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   Chapter 1 The Newspaper

Practical English Composition: Book II. / For the Second Year of the High School By Edwin L. Miller Characters: 6289

Updated: 2017-12-01 00:04

The modern city newspaper is a complicated machine. At its head is usually a general manager, who may be one of its owners. Directly responsible to him are the business manager, the superintendent of the mechanical department, and the managing editor.

The business manager has under him three sub-departments: (1) Advertising; (2) Circulation; (3) Auditing. To the first of these is entrusted the duty of taking care of those small advertisements which, owing to the fact that each occupies only a line or two, are called "liners"; the management of a corps of solicitors; and the maintenance of amicable relations with the business men of the community. The circulation department includes not only the management of local and foreign circulation, but also the collection of money from subscribers, dealers, and newsboys. The auditor keeps the books, has charge of the cash, and manages the payroll.

The superintendent of the mechanical department has three subordinates. These are the foreman of the composing-room, the foreman of the pressroom, and the foreman of the stereotyping-room. Each, of course, always has several assistants and often many.

The managing editor has charge of the collection and distribution of news. He has no routine duties, but is responsible for the conduct of his subordinates, for the character of the paper, and for its success as a business enterprise. The relation of the paper to the public is in his keeping. Not infrequently he has serious differences of opinion with the business manager, especially when he publishes news which does not please important advertisers. Among his chief occupations are devising methods of getting news and avoiding libel suits. The subordinates who report directly to him are the writers of special columns, the cartoonists, the editorial writers, the editor of the Sunday paper, and the assistant managing editor, or news editor. It is with the latter and his staff that we are at present chiefly concerned.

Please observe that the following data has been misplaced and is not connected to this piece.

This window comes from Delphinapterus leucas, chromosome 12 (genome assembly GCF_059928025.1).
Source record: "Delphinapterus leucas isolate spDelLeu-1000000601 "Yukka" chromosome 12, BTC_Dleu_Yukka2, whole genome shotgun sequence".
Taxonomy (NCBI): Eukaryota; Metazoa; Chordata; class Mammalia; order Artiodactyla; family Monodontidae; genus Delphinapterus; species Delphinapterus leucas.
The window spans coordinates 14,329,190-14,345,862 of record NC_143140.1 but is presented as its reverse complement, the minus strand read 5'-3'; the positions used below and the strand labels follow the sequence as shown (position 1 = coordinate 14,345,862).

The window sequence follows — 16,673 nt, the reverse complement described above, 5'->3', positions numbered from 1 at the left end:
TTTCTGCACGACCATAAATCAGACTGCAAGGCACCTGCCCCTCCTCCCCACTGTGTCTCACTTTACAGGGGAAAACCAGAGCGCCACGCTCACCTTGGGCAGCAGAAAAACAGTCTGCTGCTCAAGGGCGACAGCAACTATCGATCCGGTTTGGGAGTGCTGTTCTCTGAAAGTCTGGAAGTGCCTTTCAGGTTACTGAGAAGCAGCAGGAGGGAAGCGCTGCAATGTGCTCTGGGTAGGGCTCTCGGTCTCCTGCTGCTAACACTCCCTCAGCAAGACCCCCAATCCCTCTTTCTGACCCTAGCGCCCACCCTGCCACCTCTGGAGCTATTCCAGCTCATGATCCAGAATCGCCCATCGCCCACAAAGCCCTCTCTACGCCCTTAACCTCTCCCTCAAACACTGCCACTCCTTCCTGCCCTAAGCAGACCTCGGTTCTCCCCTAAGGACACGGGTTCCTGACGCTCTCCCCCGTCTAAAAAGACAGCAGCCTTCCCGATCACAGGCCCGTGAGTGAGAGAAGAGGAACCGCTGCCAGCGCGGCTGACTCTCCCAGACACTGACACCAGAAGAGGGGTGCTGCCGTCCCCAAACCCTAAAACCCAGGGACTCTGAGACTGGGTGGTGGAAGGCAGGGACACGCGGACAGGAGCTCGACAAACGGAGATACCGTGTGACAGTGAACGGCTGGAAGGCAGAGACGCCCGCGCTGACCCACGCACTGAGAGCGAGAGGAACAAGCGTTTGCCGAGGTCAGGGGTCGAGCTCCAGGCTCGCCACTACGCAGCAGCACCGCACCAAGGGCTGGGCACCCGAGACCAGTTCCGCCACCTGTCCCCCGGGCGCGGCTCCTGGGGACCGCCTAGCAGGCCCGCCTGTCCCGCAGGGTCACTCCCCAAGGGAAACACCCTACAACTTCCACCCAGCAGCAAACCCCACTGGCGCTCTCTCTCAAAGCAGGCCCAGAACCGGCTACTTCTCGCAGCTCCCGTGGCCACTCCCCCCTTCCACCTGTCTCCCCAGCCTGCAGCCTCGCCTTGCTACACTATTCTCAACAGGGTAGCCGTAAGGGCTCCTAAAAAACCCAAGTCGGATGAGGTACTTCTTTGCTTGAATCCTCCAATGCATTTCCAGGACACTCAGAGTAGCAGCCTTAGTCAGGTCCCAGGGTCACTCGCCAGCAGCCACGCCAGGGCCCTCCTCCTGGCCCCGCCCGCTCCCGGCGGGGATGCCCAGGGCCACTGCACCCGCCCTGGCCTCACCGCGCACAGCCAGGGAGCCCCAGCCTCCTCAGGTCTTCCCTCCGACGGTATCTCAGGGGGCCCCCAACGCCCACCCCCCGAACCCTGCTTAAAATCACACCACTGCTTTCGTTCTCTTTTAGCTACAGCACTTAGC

The news editor, or night editor, as he is called on a morning paper, has charge of all the routine that is involved in the production of the paper. Its make-up is in his hands. An autocrat on space and place, he is seldom praised, but must take the blame for everything that goes wrong. Under him are: (1) A telegraph editor, whose business it is to handle news from outside the State; (2) a State editor, who directs as best he may a horde of local correspondents who represent the paper in the rural and semi-rural districts; (3) one or more "rewrite men" or copy-readers, whose business it is to write out the news sent in by telephone, to correct the errors of illiterate reporters, and to rewrite articles when necessary; and (4) the city editor.

This last functionary is frequently the most important man on the paper. He is responsible for gathering nearly all of the original news that goes into its columns. To be able to do this he must have a wide and exact knowledge of the people and the history of the city. He works like a slave; and the reporters, who are under his direct control, find in him a stern but appreciative taskmaster.